British Lung Foundation
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My Magic walking stick!

I have Idiopathic Pulmonary Fibrosis, but am not yet on oxygen, and also have long standing circulation problems/angina. Despite my age-lined face, I am told that I usually look healthy! Certainly, I 've had baleful looks from bus drivers because I wouldn't hurry, honking from car drivers if slow crossing the road and irritation shown if I have requested a young person to vacate a Priority Seat on a bus, etc.

Then, last year, I developed arthritis in my hip. Not too badly but enough to make me try using a (folding) walking stick. Wow! It must be a Harry Potter model! Suddenly bus drivers wait for me and even delay starting until I am seated; car drivers are patient and may even stop for me when not at a Crossing; I get offers of help if I drop something while shopping; and last week, on a rare visit to London, several people sprang up at once on a couple of tube journeys!

The most surprising, however, was in Bangkok and Chiang Mai airports this Xmas (en route to visit sons in Australia and NZ). As soon as I approached a queue (check-in, immigration and customs) someone sprang forward and ushered me (and dear wife) either to the head or to a fast-track lane! In fact on one occasion they would not take NO for an answer and insisted I be pushed in a wheelchair all the way to the departure gate. My wife was not so pleased as she struggled to keep up! I have to report that no such assistance was offered at Heathrow or Melbourne, alas.

So, if you feel your difficulties are not adequately recognised while out and about, get yourself a walking stick. I can't guarantee it will be a magic one, but I am sure you will get more recognition.

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Wow Mick who knew a walking stick could make such a difference.

Wishing you well and good luck to you. Xxxx

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Thanks for the tip Mick

Bill

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Next time you travel i think your wife should try a magic stick too. Good luck to both of you.

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My sister finds the same since she started using a stick. She is still amazed by it. It's because you now have a physical sign of disability. x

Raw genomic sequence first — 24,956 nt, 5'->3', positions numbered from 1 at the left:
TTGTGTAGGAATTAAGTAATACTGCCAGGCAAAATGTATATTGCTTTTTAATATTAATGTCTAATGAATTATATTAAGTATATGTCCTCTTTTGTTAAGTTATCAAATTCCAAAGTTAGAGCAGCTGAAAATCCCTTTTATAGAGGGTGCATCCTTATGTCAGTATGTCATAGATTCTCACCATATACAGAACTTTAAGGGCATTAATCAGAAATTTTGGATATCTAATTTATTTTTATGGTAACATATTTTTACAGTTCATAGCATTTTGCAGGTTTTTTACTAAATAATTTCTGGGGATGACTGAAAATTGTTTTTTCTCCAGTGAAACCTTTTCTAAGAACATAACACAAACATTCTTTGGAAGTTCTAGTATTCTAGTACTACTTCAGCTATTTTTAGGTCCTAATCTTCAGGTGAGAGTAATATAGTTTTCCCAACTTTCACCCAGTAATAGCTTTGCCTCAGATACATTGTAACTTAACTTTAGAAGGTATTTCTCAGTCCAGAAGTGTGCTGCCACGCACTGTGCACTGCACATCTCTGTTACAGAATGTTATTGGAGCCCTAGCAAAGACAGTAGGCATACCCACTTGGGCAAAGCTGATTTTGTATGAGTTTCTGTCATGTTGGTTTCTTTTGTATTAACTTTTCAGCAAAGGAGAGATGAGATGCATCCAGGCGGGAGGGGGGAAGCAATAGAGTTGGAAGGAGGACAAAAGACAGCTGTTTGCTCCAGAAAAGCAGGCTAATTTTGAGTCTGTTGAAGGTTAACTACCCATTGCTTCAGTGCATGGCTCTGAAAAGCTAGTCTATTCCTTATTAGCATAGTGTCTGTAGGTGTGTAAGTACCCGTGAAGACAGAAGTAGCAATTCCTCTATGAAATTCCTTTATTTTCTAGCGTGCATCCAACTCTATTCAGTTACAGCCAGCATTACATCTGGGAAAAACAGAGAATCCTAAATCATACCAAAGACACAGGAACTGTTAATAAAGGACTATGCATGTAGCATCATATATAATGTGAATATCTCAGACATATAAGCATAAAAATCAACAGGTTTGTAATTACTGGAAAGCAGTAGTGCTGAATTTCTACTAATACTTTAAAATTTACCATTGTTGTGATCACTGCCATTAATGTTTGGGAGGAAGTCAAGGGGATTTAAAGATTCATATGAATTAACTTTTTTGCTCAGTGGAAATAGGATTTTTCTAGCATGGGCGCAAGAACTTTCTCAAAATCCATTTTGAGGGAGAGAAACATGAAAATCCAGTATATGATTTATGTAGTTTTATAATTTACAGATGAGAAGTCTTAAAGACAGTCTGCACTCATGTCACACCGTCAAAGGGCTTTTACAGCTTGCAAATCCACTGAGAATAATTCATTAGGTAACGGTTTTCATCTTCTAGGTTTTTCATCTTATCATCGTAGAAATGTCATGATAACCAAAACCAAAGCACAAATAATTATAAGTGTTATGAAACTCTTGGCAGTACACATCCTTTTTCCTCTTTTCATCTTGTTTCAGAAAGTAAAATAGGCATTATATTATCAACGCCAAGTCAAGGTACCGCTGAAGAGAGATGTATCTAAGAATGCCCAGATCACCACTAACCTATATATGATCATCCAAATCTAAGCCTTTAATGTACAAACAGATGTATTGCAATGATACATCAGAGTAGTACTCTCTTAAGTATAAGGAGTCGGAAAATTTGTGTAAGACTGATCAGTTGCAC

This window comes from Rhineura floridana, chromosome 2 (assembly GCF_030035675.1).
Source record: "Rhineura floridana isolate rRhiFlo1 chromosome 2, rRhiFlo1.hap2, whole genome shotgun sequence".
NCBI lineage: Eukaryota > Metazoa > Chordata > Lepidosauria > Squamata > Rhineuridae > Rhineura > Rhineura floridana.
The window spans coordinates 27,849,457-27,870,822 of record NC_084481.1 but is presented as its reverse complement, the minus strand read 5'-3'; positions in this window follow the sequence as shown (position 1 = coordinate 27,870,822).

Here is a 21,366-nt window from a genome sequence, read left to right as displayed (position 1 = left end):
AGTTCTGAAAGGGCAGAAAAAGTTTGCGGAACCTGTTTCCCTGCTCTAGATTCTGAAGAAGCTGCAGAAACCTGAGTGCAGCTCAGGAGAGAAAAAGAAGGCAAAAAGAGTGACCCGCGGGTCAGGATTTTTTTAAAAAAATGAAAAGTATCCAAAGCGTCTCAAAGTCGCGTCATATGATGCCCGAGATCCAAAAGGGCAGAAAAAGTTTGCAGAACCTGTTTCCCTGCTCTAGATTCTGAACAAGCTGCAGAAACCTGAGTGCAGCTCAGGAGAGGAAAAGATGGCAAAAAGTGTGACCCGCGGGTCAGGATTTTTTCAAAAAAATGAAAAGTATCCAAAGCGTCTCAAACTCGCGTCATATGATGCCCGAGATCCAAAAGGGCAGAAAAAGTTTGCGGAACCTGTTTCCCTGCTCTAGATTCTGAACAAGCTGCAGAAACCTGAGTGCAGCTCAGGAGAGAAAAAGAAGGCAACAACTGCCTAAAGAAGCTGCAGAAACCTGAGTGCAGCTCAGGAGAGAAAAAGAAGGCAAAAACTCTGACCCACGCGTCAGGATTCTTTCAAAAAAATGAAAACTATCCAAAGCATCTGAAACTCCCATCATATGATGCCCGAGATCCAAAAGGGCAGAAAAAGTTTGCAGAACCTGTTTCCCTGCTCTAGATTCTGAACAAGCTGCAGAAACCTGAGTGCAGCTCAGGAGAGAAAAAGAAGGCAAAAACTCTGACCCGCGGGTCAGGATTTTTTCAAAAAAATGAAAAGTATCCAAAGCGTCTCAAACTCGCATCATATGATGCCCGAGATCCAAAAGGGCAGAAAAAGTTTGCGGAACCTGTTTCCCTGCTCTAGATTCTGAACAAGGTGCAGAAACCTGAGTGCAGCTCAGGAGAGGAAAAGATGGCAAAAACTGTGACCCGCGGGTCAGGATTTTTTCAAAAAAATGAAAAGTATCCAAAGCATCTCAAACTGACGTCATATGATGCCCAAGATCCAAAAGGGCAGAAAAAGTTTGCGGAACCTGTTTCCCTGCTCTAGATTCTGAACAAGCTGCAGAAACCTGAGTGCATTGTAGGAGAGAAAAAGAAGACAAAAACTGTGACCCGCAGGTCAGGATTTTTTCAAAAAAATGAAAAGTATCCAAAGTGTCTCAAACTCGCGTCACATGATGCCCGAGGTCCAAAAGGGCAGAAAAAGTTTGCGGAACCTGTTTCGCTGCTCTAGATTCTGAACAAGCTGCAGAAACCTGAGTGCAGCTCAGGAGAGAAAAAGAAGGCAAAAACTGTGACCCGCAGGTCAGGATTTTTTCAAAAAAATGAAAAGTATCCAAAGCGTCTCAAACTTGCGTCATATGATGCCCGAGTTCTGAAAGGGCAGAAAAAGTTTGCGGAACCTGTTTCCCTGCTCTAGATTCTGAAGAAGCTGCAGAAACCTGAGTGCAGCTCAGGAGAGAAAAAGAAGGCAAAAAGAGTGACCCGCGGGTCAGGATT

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It sounds identical to my pushing stick (well it is, going up hills), sometimes it is a leaning stick too. Other times it is a crowd divider as I wave my offensive weapon about in front of me. It can also be used as a door knocker. A wonderful bit of kit, I don't leave home without mine :D

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Thanks for all replies and comments. I forgot to mention that my wonder-stick only cost £6:99. Then I bought a back-up in Thailand for less than £3! Would not recommend going all that way just to buy one yourself though.

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Hahaha 😁

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i am going to get one even if i don't need it yet,in fact i may even get a pair,thanks for the invaluable tip Mick and good luck in your future travels........Skis and a cat with a stick

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That's a very good point Mick89 . Before I got my oxygen I had trouble in crowds especially at the station. People rushing at me caused me to panic a bit as I couldn't move out of the way fast enough. Sometimes they'd crash into me And look annoyed because I hadn't dodged them. And looking at me, you can't tell I'm disabled. So, my daughters asked me to get a stick so people will know I need to go slow. Before I managed to acquire one, I was put on oxygen. I must say people are very kind in most cases. Unseen disabilities are difficult and not talked about much. I wish there was more awareness. Oh, and I really love the idea of a foldy stick. 😊

Thanks for sharing. That was a good and uplifting read.

Cas xx 🍀

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My husband has recently been put on oxygen and whilst he worried about people noticing at first we now realise how much easier it is and how much less explaining we need to do if he uses a lift or needs a seat etc.

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Yes, I find a walking stick very useful at times. I have a folding one with a seat on that stows away nicely in my briefcase sized handbag.

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